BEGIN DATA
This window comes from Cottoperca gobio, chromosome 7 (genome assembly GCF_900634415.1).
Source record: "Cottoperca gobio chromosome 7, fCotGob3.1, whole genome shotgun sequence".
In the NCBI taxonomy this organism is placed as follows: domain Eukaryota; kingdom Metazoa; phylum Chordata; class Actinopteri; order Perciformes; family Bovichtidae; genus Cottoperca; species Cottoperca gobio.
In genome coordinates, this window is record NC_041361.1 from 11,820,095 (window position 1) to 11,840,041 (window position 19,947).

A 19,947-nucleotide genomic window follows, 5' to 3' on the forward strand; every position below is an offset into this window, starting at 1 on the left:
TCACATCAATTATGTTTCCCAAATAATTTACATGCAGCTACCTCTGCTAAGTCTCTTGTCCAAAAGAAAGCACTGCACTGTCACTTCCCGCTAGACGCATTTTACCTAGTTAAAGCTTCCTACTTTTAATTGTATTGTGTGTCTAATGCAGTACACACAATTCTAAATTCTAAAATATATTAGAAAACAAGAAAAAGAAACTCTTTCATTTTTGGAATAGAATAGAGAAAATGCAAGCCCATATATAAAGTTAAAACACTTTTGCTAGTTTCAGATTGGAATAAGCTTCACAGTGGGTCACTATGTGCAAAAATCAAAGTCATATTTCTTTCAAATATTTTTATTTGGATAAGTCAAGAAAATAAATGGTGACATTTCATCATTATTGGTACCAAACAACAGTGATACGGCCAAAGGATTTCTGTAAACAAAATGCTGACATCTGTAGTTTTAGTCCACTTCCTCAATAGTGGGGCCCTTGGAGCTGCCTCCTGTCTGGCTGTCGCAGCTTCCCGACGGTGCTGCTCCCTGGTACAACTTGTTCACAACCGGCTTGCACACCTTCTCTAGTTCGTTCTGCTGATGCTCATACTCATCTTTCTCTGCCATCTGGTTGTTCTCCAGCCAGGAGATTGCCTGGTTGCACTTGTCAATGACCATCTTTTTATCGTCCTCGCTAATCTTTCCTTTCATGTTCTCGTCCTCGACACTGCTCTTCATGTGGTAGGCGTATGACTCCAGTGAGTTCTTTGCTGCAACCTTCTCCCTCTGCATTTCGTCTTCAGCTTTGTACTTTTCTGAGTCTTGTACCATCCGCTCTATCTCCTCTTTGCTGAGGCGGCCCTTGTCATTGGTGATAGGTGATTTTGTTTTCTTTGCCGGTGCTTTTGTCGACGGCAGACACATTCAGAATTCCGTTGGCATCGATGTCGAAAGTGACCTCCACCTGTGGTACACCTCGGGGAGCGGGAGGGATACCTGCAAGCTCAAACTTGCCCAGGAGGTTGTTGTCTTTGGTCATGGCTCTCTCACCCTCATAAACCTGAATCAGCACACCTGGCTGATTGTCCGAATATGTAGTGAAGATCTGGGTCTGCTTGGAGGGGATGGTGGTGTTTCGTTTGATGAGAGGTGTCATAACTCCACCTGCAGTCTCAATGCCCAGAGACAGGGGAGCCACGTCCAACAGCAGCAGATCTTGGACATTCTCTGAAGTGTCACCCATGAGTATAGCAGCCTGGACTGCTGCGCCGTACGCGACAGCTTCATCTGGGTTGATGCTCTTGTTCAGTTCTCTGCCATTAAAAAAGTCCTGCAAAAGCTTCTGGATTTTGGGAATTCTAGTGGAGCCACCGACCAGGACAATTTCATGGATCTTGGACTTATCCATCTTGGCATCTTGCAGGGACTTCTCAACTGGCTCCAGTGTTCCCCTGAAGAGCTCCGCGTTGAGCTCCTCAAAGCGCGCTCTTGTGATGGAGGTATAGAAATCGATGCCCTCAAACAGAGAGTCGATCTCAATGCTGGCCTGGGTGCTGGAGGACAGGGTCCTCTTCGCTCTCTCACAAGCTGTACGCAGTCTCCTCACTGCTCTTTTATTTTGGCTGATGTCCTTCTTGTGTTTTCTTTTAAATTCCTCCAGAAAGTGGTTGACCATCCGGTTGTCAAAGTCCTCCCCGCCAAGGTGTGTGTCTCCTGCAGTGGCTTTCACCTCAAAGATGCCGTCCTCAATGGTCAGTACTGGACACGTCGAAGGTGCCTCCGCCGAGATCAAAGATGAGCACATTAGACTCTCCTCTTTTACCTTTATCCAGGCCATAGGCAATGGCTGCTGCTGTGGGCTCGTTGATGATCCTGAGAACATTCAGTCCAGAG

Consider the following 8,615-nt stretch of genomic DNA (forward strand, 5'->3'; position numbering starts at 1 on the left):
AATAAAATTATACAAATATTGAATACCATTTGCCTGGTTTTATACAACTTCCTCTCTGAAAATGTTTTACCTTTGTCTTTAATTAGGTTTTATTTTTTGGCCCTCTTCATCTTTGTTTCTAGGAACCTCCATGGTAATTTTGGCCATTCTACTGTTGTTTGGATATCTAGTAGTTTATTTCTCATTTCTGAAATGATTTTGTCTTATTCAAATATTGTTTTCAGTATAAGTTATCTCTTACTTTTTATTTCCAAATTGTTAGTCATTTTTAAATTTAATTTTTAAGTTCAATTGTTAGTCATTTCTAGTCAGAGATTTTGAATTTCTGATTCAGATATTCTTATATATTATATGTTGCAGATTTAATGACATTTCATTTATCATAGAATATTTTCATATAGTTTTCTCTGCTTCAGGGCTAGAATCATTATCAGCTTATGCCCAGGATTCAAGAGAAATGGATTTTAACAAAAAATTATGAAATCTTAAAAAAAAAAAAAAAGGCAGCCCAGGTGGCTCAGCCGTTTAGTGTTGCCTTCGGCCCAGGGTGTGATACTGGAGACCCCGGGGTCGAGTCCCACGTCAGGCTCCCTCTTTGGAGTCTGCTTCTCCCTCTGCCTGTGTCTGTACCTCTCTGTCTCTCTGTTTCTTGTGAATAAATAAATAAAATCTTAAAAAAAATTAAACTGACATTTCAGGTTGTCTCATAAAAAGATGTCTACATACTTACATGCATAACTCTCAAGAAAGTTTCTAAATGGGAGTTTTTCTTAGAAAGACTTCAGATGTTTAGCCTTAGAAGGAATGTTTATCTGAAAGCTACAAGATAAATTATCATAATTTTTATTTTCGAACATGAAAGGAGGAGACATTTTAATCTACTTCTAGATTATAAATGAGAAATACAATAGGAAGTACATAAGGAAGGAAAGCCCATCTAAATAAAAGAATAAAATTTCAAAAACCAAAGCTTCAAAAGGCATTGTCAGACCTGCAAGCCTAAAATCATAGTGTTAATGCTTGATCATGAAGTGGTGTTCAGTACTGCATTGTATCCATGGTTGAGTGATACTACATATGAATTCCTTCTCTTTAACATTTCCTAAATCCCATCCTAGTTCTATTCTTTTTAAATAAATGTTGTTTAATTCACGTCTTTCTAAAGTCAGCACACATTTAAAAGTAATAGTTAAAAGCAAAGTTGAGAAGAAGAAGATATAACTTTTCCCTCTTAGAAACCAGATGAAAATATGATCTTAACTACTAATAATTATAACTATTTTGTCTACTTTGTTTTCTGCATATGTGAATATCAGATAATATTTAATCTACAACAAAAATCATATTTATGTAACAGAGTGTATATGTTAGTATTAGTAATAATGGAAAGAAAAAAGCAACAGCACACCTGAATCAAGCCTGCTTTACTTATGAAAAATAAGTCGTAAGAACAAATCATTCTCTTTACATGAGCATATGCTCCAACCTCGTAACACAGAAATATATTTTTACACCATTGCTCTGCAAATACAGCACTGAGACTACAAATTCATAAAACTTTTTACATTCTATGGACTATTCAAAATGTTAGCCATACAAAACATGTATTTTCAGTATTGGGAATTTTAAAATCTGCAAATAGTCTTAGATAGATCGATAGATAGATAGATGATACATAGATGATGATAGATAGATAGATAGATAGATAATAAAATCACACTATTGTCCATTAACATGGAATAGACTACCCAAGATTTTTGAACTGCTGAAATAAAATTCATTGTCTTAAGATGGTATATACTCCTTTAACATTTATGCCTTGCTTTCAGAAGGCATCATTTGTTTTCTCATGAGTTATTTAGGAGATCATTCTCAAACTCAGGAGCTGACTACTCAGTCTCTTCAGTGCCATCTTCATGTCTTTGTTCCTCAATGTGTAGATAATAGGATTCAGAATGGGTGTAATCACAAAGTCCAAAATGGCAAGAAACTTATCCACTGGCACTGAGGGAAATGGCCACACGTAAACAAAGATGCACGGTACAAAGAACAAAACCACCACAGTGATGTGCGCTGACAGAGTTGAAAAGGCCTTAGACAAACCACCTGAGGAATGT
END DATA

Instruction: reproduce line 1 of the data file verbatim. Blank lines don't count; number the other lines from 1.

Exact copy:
This window comes from Cottoperca gobio, chromosome 7 (genome assembly GCF_900634415.1).